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Ethereum spot ETFs outcome - Yea or Nay

Adam Jakobsen
April 9, 2024
3 minutes

The price of both Bitcoin and Ethereum have experienced significant surges since the advent of spot Bitcoin ETFs, which became a major point of discussion last fall. These ETFs have since proven to be a resounding success, with the total cumulative ETF flow reaching $12.3 billion as of yesterday, as reported by Farside. Almost instantaneously after the launch, which occurred on January 11th when the spot BTC ETFs began trading, attention shifted towards Ethereum and the potential for spot Ether ETFs. However, the likelihood of the SEC approving spot ETH ETFs in May appears bleak.

NBX maintains its position as the most AML-compliant exchange in the Nordics. 

In terms of progress towards approval of spot Ether ETFs, the most promising development was a tweet from James Seyffart on April 1st. He claimed that there was a 99% chance of approval for spot Ethereum ETFs, a statement that was later revealed to be an April Fool’s joke.

Balchunas and Seyffart have been frequent references in our articles. Initially, Balchunas estimated a 70% chance of approval for the spot Ethereum ETFs. However, he has since revised this figure downwards to 35%, and currently places the odds at 25% (or lower) for approval on the 23rd of May which is the deadline.

A key factor complicating the spot ETH ETF process is the classification of Ethereum. While Bitcoin is considered a commodity, the SEC appears to be leaning towards classifying Ethereum as a security. If Ethereum is indeed deemed a security, it would be subject to securities laws and face stringent regulation similar to that imposed on stocks and bonds. This would grant the SEC greater regulatory control over Ethereum and could establish a precedent for the future classification of other cryptocurrencies.

Bitcoin, classified as a commodity, does not meet the criteria of “The Howey Test”, which determines the requirements for “investment contracts” and thus falls under the jurisdiction of the term “securities”. Gary Gensler, chair of the SEC, has repeatedly affirmed that Bitcoin is indeed a commodity, most recently in his statement on January 10th when the spot Bitcoin ETFs were approved.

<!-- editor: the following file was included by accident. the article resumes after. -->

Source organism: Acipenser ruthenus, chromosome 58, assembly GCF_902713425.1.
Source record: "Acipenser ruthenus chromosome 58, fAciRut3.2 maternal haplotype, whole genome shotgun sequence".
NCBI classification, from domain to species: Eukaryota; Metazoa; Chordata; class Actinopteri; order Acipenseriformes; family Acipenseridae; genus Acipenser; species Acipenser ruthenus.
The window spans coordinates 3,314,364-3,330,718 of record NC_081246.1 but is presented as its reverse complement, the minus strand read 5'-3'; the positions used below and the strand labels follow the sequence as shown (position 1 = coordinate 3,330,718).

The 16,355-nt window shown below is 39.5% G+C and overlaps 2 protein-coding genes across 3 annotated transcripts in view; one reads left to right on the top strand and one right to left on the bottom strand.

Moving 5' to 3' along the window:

In his statement, a crucial paragraph highlighting the distinction between BTC and other cryptocurrencies reads as follows: "Importantly, today’s Commission action is confined to ETPs holding one non-security commodity, bitcoin. It should in no way signal the Commission’s willingness to approve listing standards for crypto asset securities. Nor does the approval signal anything about the Commission’s views as to the status of other crypto assets under the federal securities laws or about the current state of non-compliance of certain crypto asset market participants with the federal securities laws. As I’ve said in the past, and without prejudging any one crypto asset, the vast majority of crypto assets are investment contracts and thus subject to the federal securities laws.”

The SEC appears to be scrutinising several aspects of Ethereum, such as Ethereum’s proof-of-stake model that rewards participants with a yield and their initial $18 million ICO. In late 2018, Gensler stated during an MIT course that: “Ethereum, when it was first promoted in 2014, I believe passed this test" (read: all four elements of The Howey Test).

Despite these challenges, the SEC was compelled to approve the spot Bitcoin ETF applications earlier this year due to a federal court ruling last year. The court stated that the SEC could not deny Grayscale the ability to apply to convert its trust to a spot ETF while approving similar financial products such as futures Bitcoin ETFs. Last fall, the SEC approved several Ether futures ETFs, highlighting the striking similarity between the process of BTC ETFs and ETH ETFs.

For many crypto enthusiasts, the “Howey test” is unknown territory. The Howey Test simply put is a legal foundation established by the U.S. Supreme Court, used to ascertain if a transaction constitutes an investment contract and thus requires regulation. The criterias are as follows:
1. Is it an investment of money or assets?
2. Is the investment in a common enterprise?
3. Is there reasonable expectation of profits?
4. Is it reliant on the efforts of a promoter or others?

Furthermore, “investment contracts'' are deemed securities as The Securities Act of 1933 and the Securities Exchange Act of 1934 both define securities in a similar manner. They categorize securities as specific instruments, which include “note, stock, treasury stock, security future, security-based swap, bond, debenture”, and other instruments that are classified under wider categories such as “investment contracts”.

This text is intended to inform and is not an investment recommendation.

Best regards,
Adam Jakobsen.

Adam Jakobsen
April 9, 2024
3 minutes
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